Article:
RubyConf 2021 CFP
The CFP closed on Jul 16, 2021 at 11:59pm PDT
Thank you for all submitted proposals!
CFP Stats206 proposals
Thank you for your interest in speaking at RubyConf 2021! The conference will be held November 8-10, 2021. This year it will be a hybrid event held in-person in Denver, Colorado with a strong virtual presence. We will be combining approaches we used at both 2020's virtual RubyConf and 2021's virtual RailsConf with our in-person format from the before time. This means both virtual and in-person attendees will connect via the conference Discord server, all content will either be streamed or published to the RubyConf website to be viewed on demand
Please read through the rest of the guidelines to understand how the program will be different from previous conferences and how best to submit your proposal(s). If you have questions about any of these guidelines, you can reach us at email@example.com.
In-Person vs Virtual
Part of the program will be given in person while there is the option to pre-record the other part. We expect that travel restrictions will still be in place outside of the U.S. and we will allow some sessions to be pre-recorded to allow those unable to make it to Denver to be part of the conference. We are planning to live stream two of our rooms. All remaining rooms will be recorded and published shortly thereafter on our website. The RubyConf website, like Railsconf, will support view on demand for all recorded content.
We'd love for you to come share your knowledge with ~800 of your closest colleagues & friends. We welcome all talks and workshops related to the Ruby programming language, from the mainstream and basic to the niche and obscure.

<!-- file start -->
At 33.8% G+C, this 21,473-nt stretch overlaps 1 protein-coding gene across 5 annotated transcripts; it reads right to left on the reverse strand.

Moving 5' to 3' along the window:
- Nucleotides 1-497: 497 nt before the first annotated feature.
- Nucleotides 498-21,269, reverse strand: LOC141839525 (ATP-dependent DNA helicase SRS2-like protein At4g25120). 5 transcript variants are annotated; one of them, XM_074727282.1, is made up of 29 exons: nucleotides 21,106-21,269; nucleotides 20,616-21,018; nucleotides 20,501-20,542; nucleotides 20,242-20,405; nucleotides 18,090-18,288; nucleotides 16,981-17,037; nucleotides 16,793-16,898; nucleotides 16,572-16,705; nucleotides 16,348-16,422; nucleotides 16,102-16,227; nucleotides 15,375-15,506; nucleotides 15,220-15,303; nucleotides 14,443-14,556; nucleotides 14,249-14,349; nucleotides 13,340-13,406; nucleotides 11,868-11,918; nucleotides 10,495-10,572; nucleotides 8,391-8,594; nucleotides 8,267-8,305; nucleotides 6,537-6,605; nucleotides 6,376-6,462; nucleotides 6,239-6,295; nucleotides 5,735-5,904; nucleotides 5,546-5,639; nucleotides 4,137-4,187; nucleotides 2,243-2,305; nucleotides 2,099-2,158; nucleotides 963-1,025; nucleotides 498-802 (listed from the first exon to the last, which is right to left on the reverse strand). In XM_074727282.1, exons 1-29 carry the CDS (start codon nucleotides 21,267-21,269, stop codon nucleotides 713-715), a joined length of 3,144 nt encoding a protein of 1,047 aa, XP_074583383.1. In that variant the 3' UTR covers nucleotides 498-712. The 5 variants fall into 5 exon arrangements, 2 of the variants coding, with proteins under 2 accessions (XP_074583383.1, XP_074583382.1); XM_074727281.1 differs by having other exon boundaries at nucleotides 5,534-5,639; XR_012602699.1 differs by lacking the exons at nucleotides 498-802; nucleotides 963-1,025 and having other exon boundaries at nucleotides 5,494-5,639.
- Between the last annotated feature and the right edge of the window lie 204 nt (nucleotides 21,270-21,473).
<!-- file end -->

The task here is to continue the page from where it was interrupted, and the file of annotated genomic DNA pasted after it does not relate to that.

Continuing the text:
The only exception: if your talk is primarily about Ruby on Rails, then please don't submit it to RubyConf. Hold off and submit it to RailsConf in Spring 2022 instead. Thanks!
We require all selected talks to comply wholly with our Anti-Harassment Policy. If you have any questions about the suitability of your talk, or anything else in this CFP, email us at firstname.lastname@example.org.
We have three different formats for sessions to choose from: talks, workshops, and whimsy sessions.
The talk format is given lecture style, is 30 minutes long, and can either be pre-recorded or given live. Though not required, our audience typically loves to ask questions so please consider reserving the last 5-6 minutes of your session for questions. If you choose to pre-record your talk instead of giving it in-person, you will have to handle Q&A in our conference Discord.
The workshop format is an interactive session where the participants engage in hands-on material to learn a subject. This format will only be given in-person and ranges from 90 minutes to 2.5 hours, depending on when it is scheduled. Workshops are highly sought after by attendees so please consider sharing your expertise in this way.
The whimsy session format is a 10 minute, pre-recorded session intended to entertain as well as provide a change of pace. Consider them moments of play. These creative sessions could resemble polished, extended lightning talks that allow the speaker to more deeply explore a fun or interesting topic. Topics can be technical or non-technical such a showing off an unusual hobby or some quirky technical concept. The more playful and delightful, the better. Surprise us!
Proposals can be submitted through July 16, 2021. We will be reviewing talks as they come in. The earlier you submit, the more likely you are to receive feedback on how to amend your proposal, which betters your ultimate odds of acceptance. Ultimately, our aim is to have every proposal responded to with an acceptance, waitlist, or decline by August 6, 2021.